A behaviour that I noticed with our servers recently is that specifying a maximum heap size with
-Xmx while not specifying a minimum heap size with
-Xms would lead to Java’s server VM immediately attempting to allocate all of the memory needed for the maximum heap size. And sure, if the app gets up to that heap size, that’s the amount of memory that you’ll need. But the chances are, your apps will be starting out with comparitively small heaps and may require the larger heap at some later point. Additionally specifying the minimum heap size will let you start your app start with a smaller heap and gradually grow that heap.
All of this isn’t going to help you increase your maximum heap size, but I figured it might help, so…
As suggested in other responses the problem is causes by exhaustion of virtual address space. A 32bit linux userspace program is usually limited to 3GB of AS; the remaining 1GB is used by the kernel (rationale: since the top 1GB is kernel fixed mapping it’s not necessary to touch the page table when serving syscalls).
RHEL kernels, however, implement the so called 4GB/4GB split where the full 4GB AS is available to userspace processes at cost of a slight runtime overhead (the kernel lives in a separate 4GB virtual AS)
Running a 32-bit OS is a mistake; you should definitely upgrade at the earliest convenience.
I don’t know whether Java requires its heap to be in a single contiguous chunk, but if it does, asking for 1.8G of heap on a 32-bit box sounds like a tall order. You’re assuming that there is a chunk of address space, almost half of it, free at JVM startup time.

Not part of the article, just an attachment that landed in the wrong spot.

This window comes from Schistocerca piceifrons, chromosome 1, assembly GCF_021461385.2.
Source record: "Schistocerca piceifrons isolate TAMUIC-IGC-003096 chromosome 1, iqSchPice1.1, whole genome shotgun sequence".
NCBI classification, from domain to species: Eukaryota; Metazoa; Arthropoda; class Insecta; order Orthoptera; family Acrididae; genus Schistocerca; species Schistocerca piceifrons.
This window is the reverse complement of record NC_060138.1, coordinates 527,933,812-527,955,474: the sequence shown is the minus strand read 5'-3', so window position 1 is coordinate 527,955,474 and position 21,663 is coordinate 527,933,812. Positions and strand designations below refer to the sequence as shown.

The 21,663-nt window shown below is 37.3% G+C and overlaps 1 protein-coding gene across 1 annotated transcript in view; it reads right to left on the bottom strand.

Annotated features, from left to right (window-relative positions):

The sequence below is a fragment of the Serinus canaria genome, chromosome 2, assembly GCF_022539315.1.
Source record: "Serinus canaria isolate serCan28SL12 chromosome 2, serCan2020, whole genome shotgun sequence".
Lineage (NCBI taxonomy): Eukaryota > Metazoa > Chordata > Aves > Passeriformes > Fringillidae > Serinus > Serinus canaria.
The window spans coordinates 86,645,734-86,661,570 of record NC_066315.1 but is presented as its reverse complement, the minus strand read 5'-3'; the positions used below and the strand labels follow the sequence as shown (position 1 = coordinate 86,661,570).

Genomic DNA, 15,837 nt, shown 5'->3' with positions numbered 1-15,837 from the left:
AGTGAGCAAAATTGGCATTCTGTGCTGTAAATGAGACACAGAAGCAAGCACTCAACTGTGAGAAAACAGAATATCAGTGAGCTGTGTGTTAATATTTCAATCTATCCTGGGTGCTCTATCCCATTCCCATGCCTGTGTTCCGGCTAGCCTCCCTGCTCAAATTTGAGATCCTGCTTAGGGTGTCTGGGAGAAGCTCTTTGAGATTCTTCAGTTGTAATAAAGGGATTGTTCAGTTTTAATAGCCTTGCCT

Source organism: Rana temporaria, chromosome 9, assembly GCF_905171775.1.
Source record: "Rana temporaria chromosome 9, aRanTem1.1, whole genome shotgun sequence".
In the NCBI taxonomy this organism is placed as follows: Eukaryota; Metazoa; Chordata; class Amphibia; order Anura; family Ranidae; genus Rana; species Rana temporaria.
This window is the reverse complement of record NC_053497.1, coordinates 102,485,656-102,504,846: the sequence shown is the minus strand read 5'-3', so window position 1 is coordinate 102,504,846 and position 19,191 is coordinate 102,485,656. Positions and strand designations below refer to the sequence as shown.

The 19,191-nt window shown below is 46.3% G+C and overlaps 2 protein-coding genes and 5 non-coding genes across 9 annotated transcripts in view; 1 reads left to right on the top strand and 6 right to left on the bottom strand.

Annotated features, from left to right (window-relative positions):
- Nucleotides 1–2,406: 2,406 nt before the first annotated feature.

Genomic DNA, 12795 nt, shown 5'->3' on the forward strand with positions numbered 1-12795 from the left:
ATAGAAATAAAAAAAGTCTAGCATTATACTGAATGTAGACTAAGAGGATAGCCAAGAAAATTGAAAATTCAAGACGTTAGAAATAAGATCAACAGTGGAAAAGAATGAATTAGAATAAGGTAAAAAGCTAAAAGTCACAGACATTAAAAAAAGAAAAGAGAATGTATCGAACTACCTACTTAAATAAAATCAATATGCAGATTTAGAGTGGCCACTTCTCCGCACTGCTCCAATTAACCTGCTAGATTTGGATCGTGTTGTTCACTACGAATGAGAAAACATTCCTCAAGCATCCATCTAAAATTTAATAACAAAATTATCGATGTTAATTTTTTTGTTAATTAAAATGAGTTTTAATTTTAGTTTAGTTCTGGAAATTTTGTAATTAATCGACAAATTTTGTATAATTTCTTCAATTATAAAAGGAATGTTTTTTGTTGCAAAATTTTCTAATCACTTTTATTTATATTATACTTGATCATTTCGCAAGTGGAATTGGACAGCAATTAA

Depending on what other libraries are loaded at the time, there may not be. Libraries can allocate memory anywhere they like, so it could fragment your address space sufficiently that 1.8G is not available in one chunk.
There is only about 3G address space max available on Linux 32-bit anyway. Libraries and the JVM itself uses some to start with.
It seems that for 32-bit servers there is a JVM limitation that cannot be overcome (unless you find a special 32-bit JVM that does not impose a 2GB limit or less).
This thread on The Server Side has more details including several people who tested out various JVMs on 32-bit architectures. IBM’s JVM seems to allow 100 more MB but that’s not really going to get you what you want.
The “real” solution is to use a 64-bit server with a 64-bit JVM to get heaps larger than 2GB per process. However, it’s important to also consider the impact of increasing your address size (not just the addressable space) by using a 64-bit JVM. There will likely be performance and memory impacts for processing using less than 4GB of memory.
Food for thought: do each of these jobs really require 2GB of memory? Is there any way for the jobs to be modified to run within 1.8GB so this limit is not a problem?
ulimit max memory size and virtual memory set to unlimited?
I wrote two applications, one medium sized, and the other, fairly small. I’d fire up
the medium sized one (on linux, centos), without any args, (java server), and it would
run just fine. But when I then fired up the smaller app with “java client”, it would tell
me it couldn’t reserve enough space, and wouldn’t run. I experimented, and used the -Xms and -Xmx both with 10m, and they would both run without complaint… Go figure!
This maybe way off the track, but there are two things that spring to mind. Both of the following assume that you are running a 32bit version of Linux.
There is a process size limit on linux, seem to remember on CentOS was around 2.5gb and is configured in the kernel (i.e. a recomple to change). Your process might be hitting that once you add up all the JVM code + Permgen space and all the rest of the JVM libraries.